Culture is broadly defined as a common heritage or set of beliefs, norms, and values. It refers to the shared, and largely learned, attributes of a group of people. U.S. Department of Health and Human Services. (1999) Mental Health: A Report of the Surgeon General. Rockville, MD: Author.
Culture Shock is a form of anxiety that results from an inability to predict the behavior of others, or act appropriately in a cross-cultural situation. Retrieved January 13, 2006, from http://www.med.umich.edu/multicultural/ccp/basic.htm#gen
Culture Bound Syndrome denotes recurrent, locality-specific patterns of aberrant behavior and troubling experience that may or may not be linked to a particular DSM-IV diagnostic category. Many of these patterns are indigenously considered to be “illness”, or at least afflictions, and most have local names. Although presentation conforming to the major DSM-IV categories can be found throughout the world, the particular symptoms, course, and social response are very often influenced by specific societies or culture areas and are localized, folk, diagnostic categories that frame coherent meanings for certain repetitive, patterned, and troubling sets of experiences and observations. (Diagnostic and Statistical Manual of Mental Disorders Fourth Edition –Text Revision, Appendix I)
Cultural Brokers are persons who act as a go-between to bridge the gap between the person seeking services and the health care provider. Retrieved January 19, 2006, from http://cirrie.buffalo.edu/monographs/cb.pdf
Cultural Competence is a set of congruent behaviors, attitudes, and policies that come together in a system, agency, or among professional and enables this system, agency or those professionals to work effectively in cross-cultural situations. Competence implies having the capacity to function effectively as an individual and an organization within the context of the cultural beliefs, behaviors, and needs presented by consumers and their communities. (Cross, et. al., 1989)
Ethnicity refers to a common heritage shared by a particular group. Zennar, W. (1996). Ethnicity. In D. Levinson & M. Ember (Eds.), Encyclopedia of Cultural Anthropology (pp. 393-395). New York: Holt.
Generalization a starting point. When generalizing, one begins with an assumption about a group but then seeks further information about whether the assumption fits that individual. Retrieved January 13, 2006, from http://www.med.umich.edu/multicultural/ccp/basic.htm#gen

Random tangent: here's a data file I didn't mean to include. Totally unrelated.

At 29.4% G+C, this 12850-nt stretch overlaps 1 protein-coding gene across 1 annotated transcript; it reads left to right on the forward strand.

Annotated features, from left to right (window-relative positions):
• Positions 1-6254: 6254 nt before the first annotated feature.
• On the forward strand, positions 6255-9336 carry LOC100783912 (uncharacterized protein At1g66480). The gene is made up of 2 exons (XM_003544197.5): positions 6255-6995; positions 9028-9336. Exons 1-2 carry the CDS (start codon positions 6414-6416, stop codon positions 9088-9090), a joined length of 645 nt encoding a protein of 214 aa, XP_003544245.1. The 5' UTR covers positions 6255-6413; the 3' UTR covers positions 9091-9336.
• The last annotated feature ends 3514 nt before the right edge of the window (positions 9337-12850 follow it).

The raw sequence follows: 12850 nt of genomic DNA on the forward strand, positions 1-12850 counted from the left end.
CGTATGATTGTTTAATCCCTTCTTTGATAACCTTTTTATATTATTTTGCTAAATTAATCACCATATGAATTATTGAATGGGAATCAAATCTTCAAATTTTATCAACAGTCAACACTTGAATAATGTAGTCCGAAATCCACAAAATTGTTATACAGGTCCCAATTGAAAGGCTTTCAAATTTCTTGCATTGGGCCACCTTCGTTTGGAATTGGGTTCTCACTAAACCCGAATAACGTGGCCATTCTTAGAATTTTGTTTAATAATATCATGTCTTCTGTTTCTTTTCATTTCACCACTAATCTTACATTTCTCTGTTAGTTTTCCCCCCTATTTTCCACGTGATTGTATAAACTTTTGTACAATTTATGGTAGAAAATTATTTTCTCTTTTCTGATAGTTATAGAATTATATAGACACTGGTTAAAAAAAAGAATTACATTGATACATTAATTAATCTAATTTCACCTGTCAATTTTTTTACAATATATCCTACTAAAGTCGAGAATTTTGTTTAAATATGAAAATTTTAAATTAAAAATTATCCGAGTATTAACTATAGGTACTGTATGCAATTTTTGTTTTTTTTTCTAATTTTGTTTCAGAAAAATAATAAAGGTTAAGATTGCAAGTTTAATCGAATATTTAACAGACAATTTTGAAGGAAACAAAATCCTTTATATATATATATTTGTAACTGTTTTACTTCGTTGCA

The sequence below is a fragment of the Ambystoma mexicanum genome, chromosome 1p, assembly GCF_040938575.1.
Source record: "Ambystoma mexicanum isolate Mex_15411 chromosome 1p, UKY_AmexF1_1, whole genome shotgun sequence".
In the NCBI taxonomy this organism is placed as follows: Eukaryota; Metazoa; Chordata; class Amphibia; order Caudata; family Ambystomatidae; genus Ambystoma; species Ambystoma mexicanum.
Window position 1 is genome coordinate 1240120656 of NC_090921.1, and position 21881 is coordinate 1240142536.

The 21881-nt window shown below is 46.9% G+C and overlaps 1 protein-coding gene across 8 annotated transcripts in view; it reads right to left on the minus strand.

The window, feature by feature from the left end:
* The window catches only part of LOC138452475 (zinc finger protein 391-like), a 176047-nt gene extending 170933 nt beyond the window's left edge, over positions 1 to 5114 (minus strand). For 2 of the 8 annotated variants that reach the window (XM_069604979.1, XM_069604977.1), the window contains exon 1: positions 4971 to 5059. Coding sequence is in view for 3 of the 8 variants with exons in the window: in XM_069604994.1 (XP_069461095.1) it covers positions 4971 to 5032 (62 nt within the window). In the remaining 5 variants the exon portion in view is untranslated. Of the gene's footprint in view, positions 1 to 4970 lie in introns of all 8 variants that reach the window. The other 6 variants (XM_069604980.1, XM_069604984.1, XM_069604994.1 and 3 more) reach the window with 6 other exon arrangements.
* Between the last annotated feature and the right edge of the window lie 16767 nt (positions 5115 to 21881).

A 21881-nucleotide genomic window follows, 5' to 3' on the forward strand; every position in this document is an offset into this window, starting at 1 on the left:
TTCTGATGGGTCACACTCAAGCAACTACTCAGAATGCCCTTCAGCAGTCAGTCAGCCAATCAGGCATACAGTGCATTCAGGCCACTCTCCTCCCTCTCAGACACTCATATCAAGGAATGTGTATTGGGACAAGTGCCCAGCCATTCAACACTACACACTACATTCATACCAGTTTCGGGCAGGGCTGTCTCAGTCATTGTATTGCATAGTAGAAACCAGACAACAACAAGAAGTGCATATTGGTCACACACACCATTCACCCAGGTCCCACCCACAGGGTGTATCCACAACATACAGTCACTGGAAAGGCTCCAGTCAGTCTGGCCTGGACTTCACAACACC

Linguistic Competence is the capacity of an organization to communicate effectively, and convey information in a manner that is easily understood by diverse audiences including persons of limited English proficiency, those who have low literacy skills or are not literate, and individuals with disabilities. Linguistic competency requires organizational and provider capacity to respond effectively to the health literacy needs of populations served. Retrieved January 13, 2006, from National Center for Cultural Competence, Georgetown University Center for Child and Human Development Washington, DC) http://www3.georgetown.edu/research/gucchd/nccc/index.html
Race is thought of by most people as a biological category – as a way to divide and label different groups according to a set of common biological traits. However, “race” is not a biological category, but it does have meaning as a social category. Different cultures classify people into racial groups according to a set of characteristics that are socially significant. (Mental Health: Culture, Race, and Ethnicity: Supplement to Mental Health: Report to the Surgeon General (2001)
Stereotype an ending point. When stereotyping, one makes an assumption about a person based on group membership without learning whether or not that individual fits the assumption. Retrieved January 13, 2006, from http://www.med.umich.edu/multicultural/ccp/basic.htm#gen